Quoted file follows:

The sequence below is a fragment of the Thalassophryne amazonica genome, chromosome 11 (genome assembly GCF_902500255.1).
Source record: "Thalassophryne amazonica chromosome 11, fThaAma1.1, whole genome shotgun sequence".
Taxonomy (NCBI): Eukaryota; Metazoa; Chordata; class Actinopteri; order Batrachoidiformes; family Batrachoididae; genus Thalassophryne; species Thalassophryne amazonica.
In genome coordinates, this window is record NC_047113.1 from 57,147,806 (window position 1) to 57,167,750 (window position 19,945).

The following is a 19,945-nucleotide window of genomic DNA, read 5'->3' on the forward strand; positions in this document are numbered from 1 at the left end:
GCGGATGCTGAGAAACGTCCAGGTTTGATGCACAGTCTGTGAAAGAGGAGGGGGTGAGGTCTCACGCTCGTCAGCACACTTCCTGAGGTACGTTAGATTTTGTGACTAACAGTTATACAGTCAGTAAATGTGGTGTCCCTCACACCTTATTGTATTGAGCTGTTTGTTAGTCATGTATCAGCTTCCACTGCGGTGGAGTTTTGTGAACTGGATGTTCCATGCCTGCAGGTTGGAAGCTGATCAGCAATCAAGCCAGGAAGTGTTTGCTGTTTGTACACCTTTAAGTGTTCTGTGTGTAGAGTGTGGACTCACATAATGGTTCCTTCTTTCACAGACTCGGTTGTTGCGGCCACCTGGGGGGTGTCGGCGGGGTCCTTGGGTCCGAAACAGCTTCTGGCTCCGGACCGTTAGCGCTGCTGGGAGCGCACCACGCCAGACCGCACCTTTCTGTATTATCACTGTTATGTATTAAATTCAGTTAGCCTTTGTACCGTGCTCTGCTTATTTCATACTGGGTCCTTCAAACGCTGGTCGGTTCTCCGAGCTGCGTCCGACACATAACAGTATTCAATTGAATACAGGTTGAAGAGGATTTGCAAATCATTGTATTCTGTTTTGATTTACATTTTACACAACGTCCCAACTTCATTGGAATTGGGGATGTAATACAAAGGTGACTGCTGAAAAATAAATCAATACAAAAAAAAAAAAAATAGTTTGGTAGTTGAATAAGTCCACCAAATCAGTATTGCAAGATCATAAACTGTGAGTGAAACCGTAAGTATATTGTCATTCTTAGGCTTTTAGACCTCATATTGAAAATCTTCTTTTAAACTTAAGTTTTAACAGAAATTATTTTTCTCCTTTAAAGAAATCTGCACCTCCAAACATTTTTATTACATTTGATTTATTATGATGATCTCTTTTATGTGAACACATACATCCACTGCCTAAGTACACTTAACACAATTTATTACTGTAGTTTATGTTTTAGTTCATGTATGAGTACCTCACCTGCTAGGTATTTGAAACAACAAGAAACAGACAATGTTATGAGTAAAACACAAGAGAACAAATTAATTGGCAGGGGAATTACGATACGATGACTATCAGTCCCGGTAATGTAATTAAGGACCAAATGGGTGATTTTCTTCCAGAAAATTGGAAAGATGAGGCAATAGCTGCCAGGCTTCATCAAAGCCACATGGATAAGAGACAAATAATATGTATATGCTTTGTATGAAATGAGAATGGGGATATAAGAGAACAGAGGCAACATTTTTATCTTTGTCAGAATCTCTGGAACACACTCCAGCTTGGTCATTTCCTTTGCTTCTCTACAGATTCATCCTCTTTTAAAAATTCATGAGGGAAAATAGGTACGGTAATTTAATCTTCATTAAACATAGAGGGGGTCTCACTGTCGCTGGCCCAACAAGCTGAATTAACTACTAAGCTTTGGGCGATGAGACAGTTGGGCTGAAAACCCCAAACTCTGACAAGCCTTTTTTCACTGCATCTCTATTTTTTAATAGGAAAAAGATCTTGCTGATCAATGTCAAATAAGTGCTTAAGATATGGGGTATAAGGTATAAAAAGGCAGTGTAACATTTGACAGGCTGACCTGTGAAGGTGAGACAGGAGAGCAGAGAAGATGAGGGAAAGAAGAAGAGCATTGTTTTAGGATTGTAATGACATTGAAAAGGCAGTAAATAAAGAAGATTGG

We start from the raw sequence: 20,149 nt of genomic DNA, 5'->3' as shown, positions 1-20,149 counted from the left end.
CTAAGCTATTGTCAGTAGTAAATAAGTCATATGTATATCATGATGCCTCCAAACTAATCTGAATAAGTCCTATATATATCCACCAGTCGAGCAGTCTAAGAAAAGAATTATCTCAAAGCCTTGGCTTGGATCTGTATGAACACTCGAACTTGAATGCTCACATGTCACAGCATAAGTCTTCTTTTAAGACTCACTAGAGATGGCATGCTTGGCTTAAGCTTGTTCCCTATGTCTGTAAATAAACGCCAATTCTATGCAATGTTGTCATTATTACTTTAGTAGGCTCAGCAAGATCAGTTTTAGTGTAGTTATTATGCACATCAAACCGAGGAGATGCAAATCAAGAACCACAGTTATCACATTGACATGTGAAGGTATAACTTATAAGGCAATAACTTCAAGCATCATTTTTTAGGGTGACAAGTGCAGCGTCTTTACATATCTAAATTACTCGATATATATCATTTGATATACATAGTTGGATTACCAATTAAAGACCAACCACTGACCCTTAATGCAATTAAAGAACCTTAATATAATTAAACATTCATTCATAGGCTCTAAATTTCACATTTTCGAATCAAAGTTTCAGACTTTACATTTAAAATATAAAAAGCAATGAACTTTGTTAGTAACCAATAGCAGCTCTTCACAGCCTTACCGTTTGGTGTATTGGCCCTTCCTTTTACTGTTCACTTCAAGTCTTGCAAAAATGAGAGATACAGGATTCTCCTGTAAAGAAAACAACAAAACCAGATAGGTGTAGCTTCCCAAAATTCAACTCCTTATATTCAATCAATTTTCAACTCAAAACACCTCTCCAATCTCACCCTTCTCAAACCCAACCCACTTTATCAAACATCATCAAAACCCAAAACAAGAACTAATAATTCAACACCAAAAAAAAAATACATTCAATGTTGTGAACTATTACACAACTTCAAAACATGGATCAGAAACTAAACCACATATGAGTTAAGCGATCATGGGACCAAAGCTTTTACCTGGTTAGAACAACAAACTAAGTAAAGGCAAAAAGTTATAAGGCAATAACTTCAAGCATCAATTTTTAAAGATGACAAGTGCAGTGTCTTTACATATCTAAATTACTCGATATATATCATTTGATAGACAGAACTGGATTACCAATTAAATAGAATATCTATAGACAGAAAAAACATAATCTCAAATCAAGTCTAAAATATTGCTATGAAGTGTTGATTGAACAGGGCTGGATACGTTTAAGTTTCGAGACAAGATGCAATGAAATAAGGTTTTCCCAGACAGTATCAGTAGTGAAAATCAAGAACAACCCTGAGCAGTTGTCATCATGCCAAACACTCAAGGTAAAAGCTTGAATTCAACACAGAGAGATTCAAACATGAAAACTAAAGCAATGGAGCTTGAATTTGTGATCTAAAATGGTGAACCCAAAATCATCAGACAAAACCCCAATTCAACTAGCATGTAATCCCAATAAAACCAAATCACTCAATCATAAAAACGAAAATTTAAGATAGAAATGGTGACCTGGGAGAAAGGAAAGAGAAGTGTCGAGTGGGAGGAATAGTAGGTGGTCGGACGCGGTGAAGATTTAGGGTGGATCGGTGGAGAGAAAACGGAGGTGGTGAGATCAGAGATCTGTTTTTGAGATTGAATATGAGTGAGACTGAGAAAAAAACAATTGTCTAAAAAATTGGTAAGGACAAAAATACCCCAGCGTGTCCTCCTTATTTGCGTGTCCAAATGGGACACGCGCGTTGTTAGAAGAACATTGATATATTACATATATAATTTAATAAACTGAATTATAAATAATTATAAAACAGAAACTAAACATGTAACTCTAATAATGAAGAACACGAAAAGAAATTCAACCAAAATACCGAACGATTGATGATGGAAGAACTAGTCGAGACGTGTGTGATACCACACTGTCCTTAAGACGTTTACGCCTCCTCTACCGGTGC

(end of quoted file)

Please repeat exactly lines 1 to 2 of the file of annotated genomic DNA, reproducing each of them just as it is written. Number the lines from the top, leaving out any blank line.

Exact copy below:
The sequence below is a fragment of the Thalassophryne amazonica genome, chromosome 11 (genome assembly GCF_902500255.1).
Source record: "Thalassophryne amazonica chromosome 11, fThaAma1.1, whole genome shotgun sequence".